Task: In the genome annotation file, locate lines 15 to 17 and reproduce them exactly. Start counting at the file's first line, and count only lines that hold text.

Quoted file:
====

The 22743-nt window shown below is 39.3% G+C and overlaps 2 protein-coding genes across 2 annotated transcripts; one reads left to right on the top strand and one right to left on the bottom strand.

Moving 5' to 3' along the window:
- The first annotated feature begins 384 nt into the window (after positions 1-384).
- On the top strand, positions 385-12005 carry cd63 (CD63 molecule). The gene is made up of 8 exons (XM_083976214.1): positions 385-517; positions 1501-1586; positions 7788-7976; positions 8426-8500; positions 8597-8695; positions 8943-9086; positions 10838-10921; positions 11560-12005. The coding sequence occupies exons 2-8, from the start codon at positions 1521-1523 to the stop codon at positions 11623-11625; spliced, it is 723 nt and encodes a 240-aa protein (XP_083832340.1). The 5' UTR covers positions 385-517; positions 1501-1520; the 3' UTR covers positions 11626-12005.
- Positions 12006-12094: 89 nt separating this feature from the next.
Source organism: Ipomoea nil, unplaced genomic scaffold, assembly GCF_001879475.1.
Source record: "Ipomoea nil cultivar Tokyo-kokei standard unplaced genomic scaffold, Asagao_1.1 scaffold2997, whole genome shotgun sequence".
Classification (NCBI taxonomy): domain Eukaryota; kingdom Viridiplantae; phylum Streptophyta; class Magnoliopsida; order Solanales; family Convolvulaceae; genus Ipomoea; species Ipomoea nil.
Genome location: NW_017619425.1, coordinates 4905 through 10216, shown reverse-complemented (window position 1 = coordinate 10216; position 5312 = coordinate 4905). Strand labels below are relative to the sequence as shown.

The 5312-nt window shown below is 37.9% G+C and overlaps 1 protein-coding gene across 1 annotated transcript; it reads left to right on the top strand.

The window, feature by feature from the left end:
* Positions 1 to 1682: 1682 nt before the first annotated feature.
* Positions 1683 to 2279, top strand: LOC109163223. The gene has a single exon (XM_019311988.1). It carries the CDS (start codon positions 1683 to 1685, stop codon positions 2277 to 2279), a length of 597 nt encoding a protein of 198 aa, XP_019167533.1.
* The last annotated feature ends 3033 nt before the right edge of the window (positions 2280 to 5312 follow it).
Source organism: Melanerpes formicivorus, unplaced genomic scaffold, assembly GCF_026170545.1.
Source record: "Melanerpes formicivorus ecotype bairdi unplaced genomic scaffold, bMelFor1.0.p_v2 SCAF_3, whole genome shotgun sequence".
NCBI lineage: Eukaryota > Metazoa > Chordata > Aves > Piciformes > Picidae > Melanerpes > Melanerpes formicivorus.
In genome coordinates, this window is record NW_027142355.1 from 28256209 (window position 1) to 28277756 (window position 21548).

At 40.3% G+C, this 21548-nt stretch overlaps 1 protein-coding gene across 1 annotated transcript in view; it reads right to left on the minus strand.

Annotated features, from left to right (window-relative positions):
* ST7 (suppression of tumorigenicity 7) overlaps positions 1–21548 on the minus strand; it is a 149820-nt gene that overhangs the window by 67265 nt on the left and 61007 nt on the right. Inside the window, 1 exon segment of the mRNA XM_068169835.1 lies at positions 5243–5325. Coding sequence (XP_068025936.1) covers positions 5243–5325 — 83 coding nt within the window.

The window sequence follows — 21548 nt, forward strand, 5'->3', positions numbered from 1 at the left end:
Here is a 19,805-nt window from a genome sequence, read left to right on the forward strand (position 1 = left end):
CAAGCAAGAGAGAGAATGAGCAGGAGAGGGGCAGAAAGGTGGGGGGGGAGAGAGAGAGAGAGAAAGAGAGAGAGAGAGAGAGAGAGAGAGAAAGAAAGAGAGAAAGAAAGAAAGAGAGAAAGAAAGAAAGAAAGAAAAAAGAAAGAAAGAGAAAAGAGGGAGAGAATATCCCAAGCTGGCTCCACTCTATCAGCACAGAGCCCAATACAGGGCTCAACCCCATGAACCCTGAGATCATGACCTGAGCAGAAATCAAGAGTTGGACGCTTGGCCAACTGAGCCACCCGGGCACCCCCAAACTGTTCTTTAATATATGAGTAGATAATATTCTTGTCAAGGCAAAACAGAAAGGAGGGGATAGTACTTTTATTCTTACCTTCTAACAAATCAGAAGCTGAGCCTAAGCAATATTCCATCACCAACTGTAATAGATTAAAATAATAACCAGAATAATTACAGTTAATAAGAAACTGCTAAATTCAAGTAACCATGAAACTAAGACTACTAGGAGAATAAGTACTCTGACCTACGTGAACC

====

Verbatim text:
Source organism: Melanerpes formicivorus, unplaced genomic scaffold, assembly GCF_026170545.1.
Source record: "Melanerpes formicivorus ecotype bairdi unplaced genomic scaffold, bMelFor1.0.p_v2 SCAF_3, whole genome shotgun sequence".
NCBI lineage: Eukaryota > Metazoa > Chordata > Aves > Piciformes > Picidae > Melanerpes > Melanerpes formicivorus.